Building Data-Driven Web Apps with Flask and SQLAlchemy Transcripts
Chapter: Your first Flask site
Lecture: Project structure
0:00 In this short little section
0:01 I want to give you a glimpse into the future
0:03 of what our app is going to look like.
0:06 And I've talked a couple of times already
0:08 in this course about structuring your application
0:10 as a real app, not just some silly single file app.py
0:15 or something like that. All right that's just not realistic for real apps
0:21 So lets look at how I'm going to structure this project.
0:24 You're welcome to do it this way
0:25 it's worked really well for a long time for me.
0:28 You can do it some other way if you want.
0:29 But at least maybe it will inspire you, okay?
0:31 So take my ideas and adapt them to the way you like.
0:34 So here is the final project
0:35 the one that you saw in the opening chapter.
0:37 And we've got our Top Level Directory.
0:40 This one is the project route, but not the web route.
0:43 Then we have Alembic, this is for our database migrations
0:47 to help evolve our database schema to match our
0:50 SQLAlchemy schema, that's automatic.
0:52 Then we next have our web site content
0:55 the implementation and the route and all that.
0:58 Here's some stuff for installing, which we get
1:00 by installing this as a package, like a local install.
1:04 Here's some settings to set up the server
1:06 here's a bunch of unit tests, to test our code.
1:08 Here's our virtual environment
1:10 and here's our requirements and our set up file
1:12 and also some Alembic settings
1:13 that's the migration stuff as well.
1:15 Then looking at the website
1:16 we have a bunch of stuff in here that's pretty good.
1:18 We've got a bin folder, that's just a bunch
1:21 of little utilities to pre-load some data
1:23 and do some reports and whatnot.
1:25 We have data, that's going to hold
1:26 all of our models, our SQLAlchemy models.
1:28 We'll talk about how to define them
1:30 but these represent our database tables basically.
1:33 Here we're actually storing our database locally
1:35 you might not do that in a real one, but for SQLite we will.
1:38 Bunch of little helper, infrastructure bits
1:40 like cookie authentication and request dictionaries
1:43 and some decorators to help us write simple review methods.
1:46 Then these services, these are not web services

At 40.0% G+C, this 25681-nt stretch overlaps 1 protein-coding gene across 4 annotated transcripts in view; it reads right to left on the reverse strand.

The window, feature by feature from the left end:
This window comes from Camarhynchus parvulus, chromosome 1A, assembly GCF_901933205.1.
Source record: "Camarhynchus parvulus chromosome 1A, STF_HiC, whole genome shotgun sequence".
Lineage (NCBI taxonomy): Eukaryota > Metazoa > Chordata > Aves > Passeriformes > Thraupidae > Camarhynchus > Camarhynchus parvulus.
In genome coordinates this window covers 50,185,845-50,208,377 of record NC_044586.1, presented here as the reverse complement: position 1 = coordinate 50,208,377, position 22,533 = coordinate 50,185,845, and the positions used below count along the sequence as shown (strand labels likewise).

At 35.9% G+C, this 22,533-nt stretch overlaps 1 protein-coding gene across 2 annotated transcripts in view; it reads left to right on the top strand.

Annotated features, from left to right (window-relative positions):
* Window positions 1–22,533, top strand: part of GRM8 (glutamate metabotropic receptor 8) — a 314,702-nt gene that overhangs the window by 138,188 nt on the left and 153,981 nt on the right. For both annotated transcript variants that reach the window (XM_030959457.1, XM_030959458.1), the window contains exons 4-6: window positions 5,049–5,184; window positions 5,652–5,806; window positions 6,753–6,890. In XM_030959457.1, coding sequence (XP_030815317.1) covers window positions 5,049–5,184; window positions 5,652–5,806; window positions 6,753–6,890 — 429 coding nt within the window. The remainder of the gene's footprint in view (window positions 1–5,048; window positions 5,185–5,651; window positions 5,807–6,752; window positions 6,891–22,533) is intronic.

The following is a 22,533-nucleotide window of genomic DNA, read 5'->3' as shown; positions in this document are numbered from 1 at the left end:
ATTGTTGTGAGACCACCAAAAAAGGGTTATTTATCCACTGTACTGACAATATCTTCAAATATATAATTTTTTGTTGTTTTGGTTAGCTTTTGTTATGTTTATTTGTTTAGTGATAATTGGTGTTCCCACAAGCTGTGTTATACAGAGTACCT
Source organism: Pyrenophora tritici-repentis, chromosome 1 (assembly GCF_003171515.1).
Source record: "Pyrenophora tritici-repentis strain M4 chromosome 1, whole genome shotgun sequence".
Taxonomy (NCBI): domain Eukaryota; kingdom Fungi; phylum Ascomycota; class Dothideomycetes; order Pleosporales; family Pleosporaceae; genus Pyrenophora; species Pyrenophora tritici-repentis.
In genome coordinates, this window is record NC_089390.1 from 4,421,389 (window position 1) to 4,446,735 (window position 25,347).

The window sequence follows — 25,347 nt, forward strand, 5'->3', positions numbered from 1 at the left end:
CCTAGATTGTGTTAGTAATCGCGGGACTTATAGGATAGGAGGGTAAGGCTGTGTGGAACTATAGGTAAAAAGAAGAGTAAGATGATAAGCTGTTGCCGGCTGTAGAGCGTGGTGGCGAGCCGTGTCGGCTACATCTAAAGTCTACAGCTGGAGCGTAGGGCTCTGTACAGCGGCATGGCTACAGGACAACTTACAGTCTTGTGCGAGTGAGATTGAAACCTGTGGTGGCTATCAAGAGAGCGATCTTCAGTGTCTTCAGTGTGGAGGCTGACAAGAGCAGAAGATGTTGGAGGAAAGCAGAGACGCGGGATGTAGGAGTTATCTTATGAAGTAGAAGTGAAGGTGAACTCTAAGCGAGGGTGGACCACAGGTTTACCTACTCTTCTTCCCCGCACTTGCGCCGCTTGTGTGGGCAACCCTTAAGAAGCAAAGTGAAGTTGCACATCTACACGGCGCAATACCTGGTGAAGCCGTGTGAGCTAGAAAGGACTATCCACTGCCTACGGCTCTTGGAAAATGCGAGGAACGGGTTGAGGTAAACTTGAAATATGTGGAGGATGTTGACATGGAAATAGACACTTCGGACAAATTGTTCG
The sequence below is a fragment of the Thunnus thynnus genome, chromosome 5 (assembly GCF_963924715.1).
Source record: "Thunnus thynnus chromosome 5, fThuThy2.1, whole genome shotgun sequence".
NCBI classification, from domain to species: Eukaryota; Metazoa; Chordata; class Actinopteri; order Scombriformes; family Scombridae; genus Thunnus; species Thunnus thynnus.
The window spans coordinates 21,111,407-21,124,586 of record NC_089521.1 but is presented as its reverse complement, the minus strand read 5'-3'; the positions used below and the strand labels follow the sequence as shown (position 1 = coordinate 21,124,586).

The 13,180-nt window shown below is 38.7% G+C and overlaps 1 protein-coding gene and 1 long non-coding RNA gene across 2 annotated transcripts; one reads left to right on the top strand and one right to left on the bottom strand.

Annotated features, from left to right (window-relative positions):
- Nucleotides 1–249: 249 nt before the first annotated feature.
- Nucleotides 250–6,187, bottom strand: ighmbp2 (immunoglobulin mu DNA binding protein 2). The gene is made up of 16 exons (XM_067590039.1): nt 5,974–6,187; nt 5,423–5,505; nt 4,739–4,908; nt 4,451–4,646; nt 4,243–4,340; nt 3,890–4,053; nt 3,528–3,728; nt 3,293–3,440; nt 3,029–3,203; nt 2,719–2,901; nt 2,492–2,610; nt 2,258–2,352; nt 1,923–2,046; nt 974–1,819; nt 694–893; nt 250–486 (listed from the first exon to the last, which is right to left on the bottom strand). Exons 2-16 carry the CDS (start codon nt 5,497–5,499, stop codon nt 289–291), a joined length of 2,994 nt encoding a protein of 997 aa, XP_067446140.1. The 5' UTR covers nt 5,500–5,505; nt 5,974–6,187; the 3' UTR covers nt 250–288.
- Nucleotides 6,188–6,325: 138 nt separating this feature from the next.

1:48 but just services to our app
1:50 these are our database, query abstractions
1:52 and stuff like that.
1:53 So here's all the database queries for, say, packages
1:55 and here's all the ones having to do with the users.
1:58 Static files, CSS, and so on.
2:05 We actually don't need it, but you can add some if you want, it would go in here.
2:08 We have our templates
2:09 and our templates are grouped by the views.
2:12 So we have our views like account, and cms and home.
2:15 And then we have our views, our Jinja templates for those.
2:17 So very important to group those in a clean way.
2:19 And then our data exchange models
2:22 what data comes from the user
2:25 and what data is passed to the template
2:26 and what validation do we have
2:27 like you have account home, and logon
2:29 and register view models in there.
2:31 We'll talk about what those are when we get to them.
2:34 But then finally, we have our views.
2:37 These are the decorated functions
2:40 that run when a request comes in.
2:41 That's kind of the top level bit there.
2:43 Then we have our app.py, this is the start up code
2:45 and registration and database configuration.
2:48 All that kind of stuff.
2:49 This is where we're going.
2:50 A lot of this might not make any sense yet
2:52 and that's totally fine, we're going to
2:53 spend a whole chapter on that
2:54 and we're going to spend a whole chapter on that, and so on.
2:57 Also, here for example.
2:58 So we're going to build this up
2:59 but I want to give you a glimpse of what is this
3:02 going to look like when its done.
3:03 What did this project structure
3:05 for a real Flask app look like?
3:07 Well, here's my example.